Winter Photography Equipment Chapel Hill NC

This page provides useful content and local businesses that can help with your search for Winter Photography Equipment. You will find helpful, informative articles about Winter Photography Equipment, including "Trick Shots: Snow". You will also find local businesses that provide the products or services that you are looking for. Please scroll down to find the local resources in Chapel Hill, NC that will answer all of your questions about Winter Photography Equipment.

Wolf Camera
(919) 929-2692
University Mall 201 S. Estes Drive Space B-6A
Chapel Hill, NC
 
Wolf Camera
(919) 462-6156
Maynard Crossing 1311 NW Maynard Road
Cary, NC
 
Media Presentations
(919) 544-4730
1920 E Nc Highway 54
Durham, NC
 
Best Buy
(919) 544-4354
7001 Fayetteville Rd
Durham, NC
 
Circuit City
(919) 493-3481
3400 Westgate Dr
Durham, NC
 
Ritz Camera
(919) 572-0131
The Streets @ Southpoint 6910 Fayetteville Road
Durham, NC
 
Wolf Camera
(919) 859-1106
Crescent Commons 2072 Kildaire Farm Road
Cary, NC
 
Radio Shack
(919) 401-9434
4005 Durham Chapel Hill Blvd
Durham, NC
 
Ritz Camera One Hour Photo
(919) 572-0131
6910 Fayetteville Rd
Durham, NC
 
Wolf Camera & Image
(919) 484-7678
202 N Carolina Hwy 54
Durham, NC
 

Trick Shots: Snow

Trick Shots: Snow

Jump in to winter photo opportunities with these tips

Trick Shots: Snow Taking pictures in the snow is cool, literally and figuratively speaking, but snow scenes present certain photographic challenges. First, all that white can fool a camera's exposure meter into thinking that the scene is brighter than it actually is, therefore setting the camera for an underexposed picture. The remedy: Set your exposure compensation dial to +1. The increase should give you a better exposure, which, of course, you can fine-tune further with exposure compensation and in the digital darkroom.

Trick Shots: Snow Second, on overcast days, you have the challenge of low contrast. When you're out shooting, keep in mind that you probably want to increase the contrast of an image in Photoshop or Photoshop Elements. Be careful, though—increase the contrast too much, and the bright parts of the snow will be washed out.

Unless you're looking for a dreamy, soft picture, most likely you'll want to increase the sharpness of an image as well. Be careful about oversharpening, which can make a picture look pixelated. Keep in mind that RAW files need more sharpening than JPEG files.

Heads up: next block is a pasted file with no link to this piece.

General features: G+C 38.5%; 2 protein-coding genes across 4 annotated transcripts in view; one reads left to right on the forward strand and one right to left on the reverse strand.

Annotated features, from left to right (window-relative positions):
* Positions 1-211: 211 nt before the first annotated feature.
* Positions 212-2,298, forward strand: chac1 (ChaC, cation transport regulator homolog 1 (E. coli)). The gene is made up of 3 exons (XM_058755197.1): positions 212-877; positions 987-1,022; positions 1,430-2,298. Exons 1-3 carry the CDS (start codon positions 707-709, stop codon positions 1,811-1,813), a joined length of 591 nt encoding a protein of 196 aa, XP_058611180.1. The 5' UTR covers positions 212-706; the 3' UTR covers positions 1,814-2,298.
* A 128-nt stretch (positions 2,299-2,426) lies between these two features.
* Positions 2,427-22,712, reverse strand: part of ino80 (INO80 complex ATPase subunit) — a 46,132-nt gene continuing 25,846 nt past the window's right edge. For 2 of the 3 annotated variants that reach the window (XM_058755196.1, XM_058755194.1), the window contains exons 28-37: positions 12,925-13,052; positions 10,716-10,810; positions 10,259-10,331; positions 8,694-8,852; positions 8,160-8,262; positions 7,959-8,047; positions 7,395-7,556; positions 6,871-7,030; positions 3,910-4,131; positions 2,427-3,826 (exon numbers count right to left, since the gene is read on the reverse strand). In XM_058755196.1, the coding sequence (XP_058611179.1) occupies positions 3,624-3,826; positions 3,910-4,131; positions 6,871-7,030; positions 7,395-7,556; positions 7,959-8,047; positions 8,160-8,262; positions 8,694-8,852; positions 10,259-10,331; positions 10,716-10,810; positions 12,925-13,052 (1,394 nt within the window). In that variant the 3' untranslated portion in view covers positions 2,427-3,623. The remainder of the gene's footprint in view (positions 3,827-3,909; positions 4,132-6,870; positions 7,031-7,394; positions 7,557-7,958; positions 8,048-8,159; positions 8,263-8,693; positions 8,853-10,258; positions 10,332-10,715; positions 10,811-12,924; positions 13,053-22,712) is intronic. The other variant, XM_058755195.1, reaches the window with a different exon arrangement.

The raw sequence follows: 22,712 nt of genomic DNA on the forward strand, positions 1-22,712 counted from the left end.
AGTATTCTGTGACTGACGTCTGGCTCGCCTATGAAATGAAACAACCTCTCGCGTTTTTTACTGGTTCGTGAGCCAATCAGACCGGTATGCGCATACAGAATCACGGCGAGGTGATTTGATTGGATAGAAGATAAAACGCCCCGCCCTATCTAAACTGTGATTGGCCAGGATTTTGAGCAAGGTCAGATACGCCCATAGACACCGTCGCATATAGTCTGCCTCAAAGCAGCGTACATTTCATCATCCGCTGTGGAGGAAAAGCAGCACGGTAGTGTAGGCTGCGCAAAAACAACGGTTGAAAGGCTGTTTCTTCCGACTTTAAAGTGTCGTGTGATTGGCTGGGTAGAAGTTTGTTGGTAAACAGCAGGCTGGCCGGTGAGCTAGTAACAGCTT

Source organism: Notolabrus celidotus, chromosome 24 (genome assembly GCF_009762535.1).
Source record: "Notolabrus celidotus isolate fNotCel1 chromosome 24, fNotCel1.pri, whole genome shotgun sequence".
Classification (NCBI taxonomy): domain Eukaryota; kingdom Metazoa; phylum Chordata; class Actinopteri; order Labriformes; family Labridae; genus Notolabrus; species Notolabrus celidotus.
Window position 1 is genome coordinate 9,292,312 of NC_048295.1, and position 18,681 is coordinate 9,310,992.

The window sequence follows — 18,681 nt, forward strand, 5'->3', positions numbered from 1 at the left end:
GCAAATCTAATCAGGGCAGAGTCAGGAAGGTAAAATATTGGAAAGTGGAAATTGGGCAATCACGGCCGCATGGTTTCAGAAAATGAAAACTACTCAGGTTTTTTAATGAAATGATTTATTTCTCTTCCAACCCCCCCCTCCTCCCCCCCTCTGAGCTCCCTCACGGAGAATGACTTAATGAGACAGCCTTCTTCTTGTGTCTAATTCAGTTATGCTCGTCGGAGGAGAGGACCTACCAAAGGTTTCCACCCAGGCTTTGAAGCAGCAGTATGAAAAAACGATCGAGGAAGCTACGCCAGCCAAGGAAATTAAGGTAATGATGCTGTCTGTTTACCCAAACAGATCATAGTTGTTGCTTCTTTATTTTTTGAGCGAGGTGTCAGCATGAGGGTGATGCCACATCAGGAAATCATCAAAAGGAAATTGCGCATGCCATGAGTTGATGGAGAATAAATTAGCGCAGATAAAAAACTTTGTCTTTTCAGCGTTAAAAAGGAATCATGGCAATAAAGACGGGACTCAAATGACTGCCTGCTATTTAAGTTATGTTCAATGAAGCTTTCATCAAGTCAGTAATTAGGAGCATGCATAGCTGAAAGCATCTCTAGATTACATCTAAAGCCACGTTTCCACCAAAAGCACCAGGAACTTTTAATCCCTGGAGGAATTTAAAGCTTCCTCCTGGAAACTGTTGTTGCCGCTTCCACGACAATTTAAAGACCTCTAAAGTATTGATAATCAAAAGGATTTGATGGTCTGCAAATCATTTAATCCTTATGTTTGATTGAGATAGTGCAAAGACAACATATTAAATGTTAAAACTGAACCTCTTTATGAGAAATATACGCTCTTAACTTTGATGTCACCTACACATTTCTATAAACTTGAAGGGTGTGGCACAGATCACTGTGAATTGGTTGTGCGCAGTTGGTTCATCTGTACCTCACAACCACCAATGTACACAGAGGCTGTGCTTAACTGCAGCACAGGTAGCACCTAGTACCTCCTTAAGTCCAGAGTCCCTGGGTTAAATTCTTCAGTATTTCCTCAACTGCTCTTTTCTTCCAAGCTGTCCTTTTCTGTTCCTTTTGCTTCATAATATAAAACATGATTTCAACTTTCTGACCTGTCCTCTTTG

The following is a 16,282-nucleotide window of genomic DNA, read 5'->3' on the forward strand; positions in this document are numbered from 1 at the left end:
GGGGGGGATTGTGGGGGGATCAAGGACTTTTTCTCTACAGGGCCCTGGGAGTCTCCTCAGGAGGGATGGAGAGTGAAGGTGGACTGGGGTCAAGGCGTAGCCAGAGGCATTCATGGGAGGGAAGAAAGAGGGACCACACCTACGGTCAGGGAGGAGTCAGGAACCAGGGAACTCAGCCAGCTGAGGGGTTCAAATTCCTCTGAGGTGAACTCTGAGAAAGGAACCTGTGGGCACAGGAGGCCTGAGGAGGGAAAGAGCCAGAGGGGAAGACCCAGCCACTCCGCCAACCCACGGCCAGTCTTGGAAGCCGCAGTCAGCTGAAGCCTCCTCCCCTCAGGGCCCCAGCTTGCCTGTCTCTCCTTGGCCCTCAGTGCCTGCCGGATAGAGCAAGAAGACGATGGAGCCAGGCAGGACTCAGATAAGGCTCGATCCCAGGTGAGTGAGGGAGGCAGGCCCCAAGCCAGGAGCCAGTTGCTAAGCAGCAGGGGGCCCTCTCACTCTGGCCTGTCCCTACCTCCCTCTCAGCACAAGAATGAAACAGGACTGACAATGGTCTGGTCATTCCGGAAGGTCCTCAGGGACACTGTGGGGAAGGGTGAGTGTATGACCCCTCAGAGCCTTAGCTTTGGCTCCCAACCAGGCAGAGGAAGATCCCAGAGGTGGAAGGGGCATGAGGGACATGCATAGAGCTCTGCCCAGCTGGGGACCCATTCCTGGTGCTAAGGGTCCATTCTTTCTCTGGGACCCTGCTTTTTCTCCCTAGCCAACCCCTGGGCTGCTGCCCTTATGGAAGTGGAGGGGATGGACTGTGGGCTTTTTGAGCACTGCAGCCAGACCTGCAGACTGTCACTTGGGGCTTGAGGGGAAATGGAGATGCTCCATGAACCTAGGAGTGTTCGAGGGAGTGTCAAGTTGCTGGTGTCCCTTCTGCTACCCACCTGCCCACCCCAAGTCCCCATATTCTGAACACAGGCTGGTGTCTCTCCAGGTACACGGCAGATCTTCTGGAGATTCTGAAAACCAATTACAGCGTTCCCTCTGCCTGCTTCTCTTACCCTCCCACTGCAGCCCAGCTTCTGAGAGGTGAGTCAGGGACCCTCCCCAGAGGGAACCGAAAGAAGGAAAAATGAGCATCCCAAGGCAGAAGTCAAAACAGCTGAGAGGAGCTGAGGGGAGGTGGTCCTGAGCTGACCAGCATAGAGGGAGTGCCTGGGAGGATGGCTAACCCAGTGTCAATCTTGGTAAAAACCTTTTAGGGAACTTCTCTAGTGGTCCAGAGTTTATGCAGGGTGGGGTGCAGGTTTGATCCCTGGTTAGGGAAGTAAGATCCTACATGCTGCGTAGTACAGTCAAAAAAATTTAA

Trick Shots: Snow Both of these pictures—the polar bear that I photographed in the sub-Arctic and my son, who I photographed in our backyard—were enhanced in Photoshop using the aforementioned techniques. I lead off this article with these photos to illustrate that you can use all of the following techniques no matter where you're photographing in the snow—close to home or far away.

Okay! Let's chill out and check out some more tips.

 

Trick Shots: Snow Pack A Polarizing Filter
When the sun is shining, you do not—I repeat—do not want to go out on a snow shoot without a polarizing filter. A polarizing filter can continuously vary the amount of polarized light that passes through it. In doing so, it can darken a blue sky and make white clouds appear whiter and, most important in snow shooting, reduce glare on snow and ice. Finally, a polarizing filter can help you "see" through water by reducing reflections on the surface of the water.

A polarizing filter is most effective when the sun is off to your left or right. It's ineffective when you're shooting toward or away from the sun. When using a polarizing filter, remove your skylight or haze filter if you typically leave one on your lens. That will help prevent vignetting, especially when using wide-angle lenses.

I used a circular polarizing filter for both of these pictures, taken in Antarctica.

Trick Shots: Snow Dress For Success
Dressing for successful photography helped me get a photograph of an ice field in Antarctica. I was wearing knee-high, waterproof boots. I was also dressed in a warm parka and wore Windstopper® gloves to keep my "trigger finger" relatively warm.

Had I been cold and miserable, I would have been in a bad mood and perhaps not have been inspired to take the picture, perhaps my favorite, from...

Click here to read the rest of this article from Digital Photo Magazine